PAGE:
Is he right? In the last six months, the CEOs of Lending Club, Prosper and CAN Capital have all stepped down. Avant shed a lot of its staff. Dealstruck, Circleback Lending and Windset Capital have stopped funding. Confidence in the business side of alternative finance has also started to slip on a measurable basis before the election even happened.
“I believe companies are experiencing higher than normal losses due to a serious lack of proper underwriting practices, policies, and procedures,” said Andrew Hernandez, a managing partner at Central Diligence Group, a company that specializes in risk analysis who wasn’t commenting about any lender specifically. “As I say to people not familiar with the space, ‘putting the money out is the easy side of the business; getting it back is what proves to be the most difficult.’”
But CAN has not specifically fingered underwriting practices as the reason for their management shakeup, instead leaning towards it being a lapse in their process as the company grew. “It became clear that our business has grown and evolved faster than some of our internal processes,” they said in their statement.
The only alternative business lender funding more annually is OnDeck, a company that has garnered its fair share of criticism over its lackluster financial performance. Their stock is currently down a whopping 77% from the IPO price, but they have put on a good face for the industry they lead. The familiarity of their famous CEO and the decade in business under their belt arguably even has a calming effect on the tumultuous world of financial technology startups.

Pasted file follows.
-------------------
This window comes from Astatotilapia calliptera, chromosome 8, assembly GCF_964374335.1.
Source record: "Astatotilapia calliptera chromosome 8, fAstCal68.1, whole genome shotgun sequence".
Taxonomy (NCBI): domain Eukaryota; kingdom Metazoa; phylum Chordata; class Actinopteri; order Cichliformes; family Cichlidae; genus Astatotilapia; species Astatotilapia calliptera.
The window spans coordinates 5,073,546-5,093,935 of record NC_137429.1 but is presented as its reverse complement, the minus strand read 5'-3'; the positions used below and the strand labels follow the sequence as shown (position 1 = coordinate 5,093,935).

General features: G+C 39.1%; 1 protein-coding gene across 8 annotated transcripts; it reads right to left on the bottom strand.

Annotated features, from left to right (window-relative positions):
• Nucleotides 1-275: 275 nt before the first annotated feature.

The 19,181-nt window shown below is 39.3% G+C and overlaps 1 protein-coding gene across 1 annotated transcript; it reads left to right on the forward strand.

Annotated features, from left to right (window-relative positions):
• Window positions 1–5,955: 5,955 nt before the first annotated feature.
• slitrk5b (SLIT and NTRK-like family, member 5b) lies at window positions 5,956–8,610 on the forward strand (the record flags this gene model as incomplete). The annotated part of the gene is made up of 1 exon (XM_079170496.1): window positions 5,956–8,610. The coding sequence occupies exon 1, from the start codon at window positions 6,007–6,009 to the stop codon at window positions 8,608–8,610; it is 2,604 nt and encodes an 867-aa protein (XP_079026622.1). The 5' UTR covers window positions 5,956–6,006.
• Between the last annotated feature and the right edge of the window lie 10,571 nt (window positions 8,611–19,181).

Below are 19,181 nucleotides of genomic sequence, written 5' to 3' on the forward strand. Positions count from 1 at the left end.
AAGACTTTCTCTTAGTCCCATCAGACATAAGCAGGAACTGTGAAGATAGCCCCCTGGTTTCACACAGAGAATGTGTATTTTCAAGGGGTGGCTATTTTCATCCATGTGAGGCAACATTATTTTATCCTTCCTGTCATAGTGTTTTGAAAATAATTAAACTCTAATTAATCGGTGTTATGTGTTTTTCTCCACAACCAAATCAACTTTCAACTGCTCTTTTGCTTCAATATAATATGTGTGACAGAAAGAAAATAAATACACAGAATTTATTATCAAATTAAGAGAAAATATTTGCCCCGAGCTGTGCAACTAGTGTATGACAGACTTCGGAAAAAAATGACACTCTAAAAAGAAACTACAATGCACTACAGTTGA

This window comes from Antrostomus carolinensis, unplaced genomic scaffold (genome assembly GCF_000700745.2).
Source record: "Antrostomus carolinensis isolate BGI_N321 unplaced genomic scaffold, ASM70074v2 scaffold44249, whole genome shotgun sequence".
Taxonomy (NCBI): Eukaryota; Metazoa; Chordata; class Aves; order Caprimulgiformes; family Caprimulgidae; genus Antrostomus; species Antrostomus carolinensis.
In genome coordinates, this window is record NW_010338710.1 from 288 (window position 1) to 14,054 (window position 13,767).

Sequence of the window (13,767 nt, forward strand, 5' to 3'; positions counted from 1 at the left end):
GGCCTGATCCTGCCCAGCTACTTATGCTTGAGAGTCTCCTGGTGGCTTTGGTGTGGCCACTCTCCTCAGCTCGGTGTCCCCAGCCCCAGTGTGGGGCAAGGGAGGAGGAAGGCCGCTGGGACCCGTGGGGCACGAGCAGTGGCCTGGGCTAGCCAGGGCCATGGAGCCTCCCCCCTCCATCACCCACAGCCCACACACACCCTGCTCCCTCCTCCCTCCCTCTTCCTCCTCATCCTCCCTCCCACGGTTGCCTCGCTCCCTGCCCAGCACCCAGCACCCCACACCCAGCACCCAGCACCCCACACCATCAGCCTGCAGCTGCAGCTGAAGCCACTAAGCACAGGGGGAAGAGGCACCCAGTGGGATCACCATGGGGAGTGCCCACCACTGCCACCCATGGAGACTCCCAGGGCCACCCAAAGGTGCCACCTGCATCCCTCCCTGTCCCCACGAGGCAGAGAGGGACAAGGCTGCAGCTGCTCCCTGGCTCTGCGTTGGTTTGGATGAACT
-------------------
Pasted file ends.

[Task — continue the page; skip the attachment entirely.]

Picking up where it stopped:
OnDeck too though, has been referenced in the context of bursting bubbles. Less than two years ago, RapidAdvance chairman Jeremy Brown voiced concern that the industry was heading into unsustainable territory, even going so far as to call out OnDeck by name. “When I see some of the business practices, offers, terms and other aspects of our business today, I am worried,” he wrote. “I am worried because I believe that 2008 has been too quickly forgotten, and very few, other than those of us that were on the front lines on the funding side at that time, appreciate what happened to outstanding portfolios at that time when average duration was 6 months and no deals were written over 8 months.”
For risk experts like Hernandez of Central Diligence Group, he thinks the newness of everything has been part of the problem. “I believe [funding companies] have faced a big hurdle in acquiring talent,” he said while adding that funding companies can be forced to hire underwriters with no prior knowledge of the product just to keep up with the growth.
While still very little is known about what exactly happened at CAN Capital, most people that deBanked spoke with were shocked that anything could happen there at all. “It’s insane,” said the chief executive of another competitor who wished to remain anonymous. “This is CAN we’re talking about.”
A sign of the times?
(Source: debanked.com; by Sean Murray)